Tom Hanks, 64, and wife Rita Wilson, 63, are officially citizens of Greece.
The Prime Minister of Greece, Kyriakos Mitsotakis, announced the pair’s fresh citizenship on Instagram, posting a photo of Hanks and Wilson holding their new Greek passports and standing next to himself and his wife, Mareva Grabowski. “@ritawilson @tomhanks are now proud Greek citizens! ???,” Mitsotakis captioned the post.
The entertainers’ honorary citizenship was announced last year, after Greek officials recognized Hanks’ efforts to raise awareness for the 2018 fires which wreaked havoc near Athens. “Tom Hanks is a person who showed real interest in the people who suffered from the fire in Mati and promoted this issue in the global media,” Greek Interior Minister Takis Theodorikakos told CNN in December.
Hanks posted in January that he was “starting 2020 as an Honorary citizen of all of Greece!” To cement his citizen status, Hanks and his family needed to give an oath to the minister of the interior within a year of becoming Greek citizens, Theodorikakos told CNN.
Wilson and Hanks’ ties to the nation go much deeper than their recent activism on its people’s behalf: Wilson’s mother was Greek, and she was raised Greek Orthodox; Hanks converted to Greek Orthodoxy 32 years ago. The couple frequently summer on the Greek island Antiparos, where they own property, and together produced the Greek culture-inspired films “My Big Fat Greek Wedding,” “Mamma Mia!” and both films’ sequels.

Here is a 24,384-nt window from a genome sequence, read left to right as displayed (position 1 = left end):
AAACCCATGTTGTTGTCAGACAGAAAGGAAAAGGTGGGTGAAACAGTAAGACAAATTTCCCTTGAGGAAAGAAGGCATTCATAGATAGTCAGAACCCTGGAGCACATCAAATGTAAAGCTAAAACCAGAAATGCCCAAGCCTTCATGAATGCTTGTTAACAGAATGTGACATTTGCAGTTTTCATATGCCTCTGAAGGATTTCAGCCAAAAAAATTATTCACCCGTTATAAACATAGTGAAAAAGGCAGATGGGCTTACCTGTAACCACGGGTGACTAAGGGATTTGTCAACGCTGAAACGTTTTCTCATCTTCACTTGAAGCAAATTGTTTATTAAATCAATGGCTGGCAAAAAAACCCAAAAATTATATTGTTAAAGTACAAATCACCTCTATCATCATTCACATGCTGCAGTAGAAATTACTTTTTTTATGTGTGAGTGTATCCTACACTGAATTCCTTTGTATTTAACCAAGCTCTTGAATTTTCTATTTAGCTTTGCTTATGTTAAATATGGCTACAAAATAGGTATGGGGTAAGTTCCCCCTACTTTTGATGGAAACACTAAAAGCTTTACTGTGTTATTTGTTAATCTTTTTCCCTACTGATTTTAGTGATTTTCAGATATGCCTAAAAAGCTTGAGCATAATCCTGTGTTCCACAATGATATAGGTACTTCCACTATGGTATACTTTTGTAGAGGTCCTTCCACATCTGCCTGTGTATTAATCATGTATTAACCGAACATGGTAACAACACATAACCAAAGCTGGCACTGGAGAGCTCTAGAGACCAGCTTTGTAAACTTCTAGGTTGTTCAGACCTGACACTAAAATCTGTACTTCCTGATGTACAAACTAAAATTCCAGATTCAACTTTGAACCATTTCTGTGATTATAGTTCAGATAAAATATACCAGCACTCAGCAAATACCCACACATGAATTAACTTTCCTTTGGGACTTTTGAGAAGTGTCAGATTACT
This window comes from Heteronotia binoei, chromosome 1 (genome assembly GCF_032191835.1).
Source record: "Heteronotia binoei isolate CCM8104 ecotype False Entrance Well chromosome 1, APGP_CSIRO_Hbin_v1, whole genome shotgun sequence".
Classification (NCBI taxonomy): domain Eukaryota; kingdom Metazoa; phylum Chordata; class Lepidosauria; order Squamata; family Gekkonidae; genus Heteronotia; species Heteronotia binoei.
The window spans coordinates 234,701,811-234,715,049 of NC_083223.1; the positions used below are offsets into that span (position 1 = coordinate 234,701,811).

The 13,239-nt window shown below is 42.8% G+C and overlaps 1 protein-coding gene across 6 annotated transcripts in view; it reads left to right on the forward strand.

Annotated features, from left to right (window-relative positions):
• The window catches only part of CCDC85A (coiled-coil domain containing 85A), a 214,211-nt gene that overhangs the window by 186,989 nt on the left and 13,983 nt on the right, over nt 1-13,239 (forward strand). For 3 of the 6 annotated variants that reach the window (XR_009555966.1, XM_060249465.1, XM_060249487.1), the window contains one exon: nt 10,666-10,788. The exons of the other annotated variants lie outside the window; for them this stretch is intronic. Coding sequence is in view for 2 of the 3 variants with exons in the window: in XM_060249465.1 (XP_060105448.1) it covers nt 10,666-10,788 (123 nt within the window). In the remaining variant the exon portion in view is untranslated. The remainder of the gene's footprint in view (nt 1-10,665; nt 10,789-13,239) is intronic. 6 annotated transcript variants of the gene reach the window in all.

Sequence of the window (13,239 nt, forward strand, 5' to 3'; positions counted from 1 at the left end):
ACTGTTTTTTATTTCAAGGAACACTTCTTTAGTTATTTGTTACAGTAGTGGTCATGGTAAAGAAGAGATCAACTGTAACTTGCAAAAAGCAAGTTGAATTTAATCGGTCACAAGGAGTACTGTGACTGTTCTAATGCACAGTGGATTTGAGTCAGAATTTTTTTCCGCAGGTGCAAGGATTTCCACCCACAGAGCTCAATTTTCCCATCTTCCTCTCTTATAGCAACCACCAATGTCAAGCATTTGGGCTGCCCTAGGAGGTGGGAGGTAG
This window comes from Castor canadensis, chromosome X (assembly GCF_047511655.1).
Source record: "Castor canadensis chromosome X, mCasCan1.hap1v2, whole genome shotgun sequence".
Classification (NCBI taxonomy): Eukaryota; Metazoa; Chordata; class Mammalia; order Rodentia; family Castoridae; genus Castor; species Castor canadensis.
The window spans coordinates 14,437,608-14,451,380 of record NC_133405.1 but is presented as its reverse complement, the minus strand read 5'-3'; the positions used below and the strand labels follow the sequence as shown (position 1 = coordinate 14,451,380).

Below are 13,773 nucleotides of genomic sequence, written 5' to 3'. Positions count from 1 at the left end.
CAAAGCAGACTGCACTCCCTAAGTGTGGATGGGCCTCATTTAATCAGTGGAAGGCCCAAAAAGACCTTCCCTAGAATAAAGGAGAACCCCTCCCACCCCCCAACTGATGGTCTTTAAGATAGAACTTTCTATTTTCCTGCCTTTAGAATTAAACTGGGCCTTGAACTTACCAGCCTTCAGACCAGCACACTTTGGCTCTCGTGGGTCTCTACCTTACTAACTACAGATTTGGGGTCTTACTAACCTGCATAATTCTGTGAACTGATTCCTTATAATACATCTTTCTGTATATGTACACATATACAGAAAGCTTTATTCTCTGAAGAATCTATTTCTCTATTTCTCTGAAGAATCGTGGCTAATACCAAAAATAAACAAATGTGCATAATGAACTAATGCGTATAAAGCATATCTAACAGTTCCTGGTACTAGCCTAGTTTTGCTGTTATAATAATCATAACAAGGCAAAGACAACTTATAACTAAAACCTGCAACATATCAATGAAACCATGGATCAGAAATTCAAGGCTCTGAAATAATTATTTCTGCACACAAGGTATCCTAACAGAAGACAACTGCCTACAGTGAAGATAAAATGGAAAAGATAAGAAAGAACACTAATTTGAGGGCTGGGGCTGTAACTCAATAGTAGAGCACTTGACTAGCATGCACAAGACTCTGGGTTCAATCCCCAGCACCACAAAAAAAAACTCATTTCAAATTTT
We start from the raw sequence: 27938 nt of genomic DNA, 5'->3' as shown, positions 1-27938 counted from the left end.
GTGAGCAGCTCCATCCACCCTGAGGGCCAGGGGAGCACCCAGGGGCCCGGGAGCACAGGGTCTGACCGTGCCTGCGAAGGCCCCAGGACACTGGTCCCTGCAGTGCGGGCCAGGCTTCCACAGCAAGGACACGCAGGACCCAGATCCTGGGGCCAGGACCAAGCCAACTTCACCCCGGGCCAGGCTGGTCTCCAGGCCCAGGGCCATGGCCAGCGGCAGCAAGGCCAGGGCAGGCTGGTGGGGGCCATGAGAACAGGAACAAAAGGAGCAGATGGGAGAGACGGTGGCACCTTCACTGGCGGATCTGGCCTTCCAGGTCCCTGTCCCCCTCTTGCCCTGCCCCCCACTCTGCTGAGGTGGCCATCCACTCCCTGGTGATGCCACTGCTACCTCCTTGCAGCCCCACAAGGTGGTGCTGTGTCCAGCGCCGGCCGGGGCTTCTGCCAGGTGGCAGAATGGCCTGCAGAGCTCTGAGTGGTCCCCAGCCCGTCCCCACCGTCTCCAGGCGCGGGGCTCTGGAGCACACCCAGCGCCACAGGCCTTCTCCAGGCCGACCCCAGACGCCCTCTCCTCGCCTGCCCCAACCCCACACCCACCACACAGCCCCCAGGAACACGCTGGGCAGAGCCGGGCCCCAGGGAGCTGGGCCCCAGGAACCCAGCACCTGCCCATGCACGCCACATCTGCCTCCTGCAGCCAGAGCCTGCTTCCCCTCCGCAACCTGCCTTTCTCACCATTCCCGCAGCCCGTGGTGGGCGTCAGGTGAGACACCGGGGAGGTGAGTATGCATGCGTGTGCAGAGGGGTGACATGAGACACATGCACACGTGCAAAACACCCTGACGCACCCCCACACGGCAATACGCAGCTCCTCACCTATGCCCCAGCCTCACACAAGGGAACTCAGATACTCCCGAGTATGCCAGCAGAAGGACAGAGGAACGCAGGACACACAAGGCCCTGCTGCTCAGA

The couple were diagnosed with and subsequently survived the coronavirus early on in the pandemic and have reported extensively about their symptoms and experience with the disease. Both are now donating blood and plasma to help efforts to develop a vaccine against the novel virus. Hanks has also kept busy in quarantine donating a typewriter to a bullied boy named Corona, congratulating the graduating seniors at Ohio’s Wright State University and celebrating his birthday.
On the other end of the viral web spectrum, Hanks has also joined Oprah Winfrey as the target of whack-job conspiracy theories — ranging from pedophilia to sex-trafficking — spread by QAnon.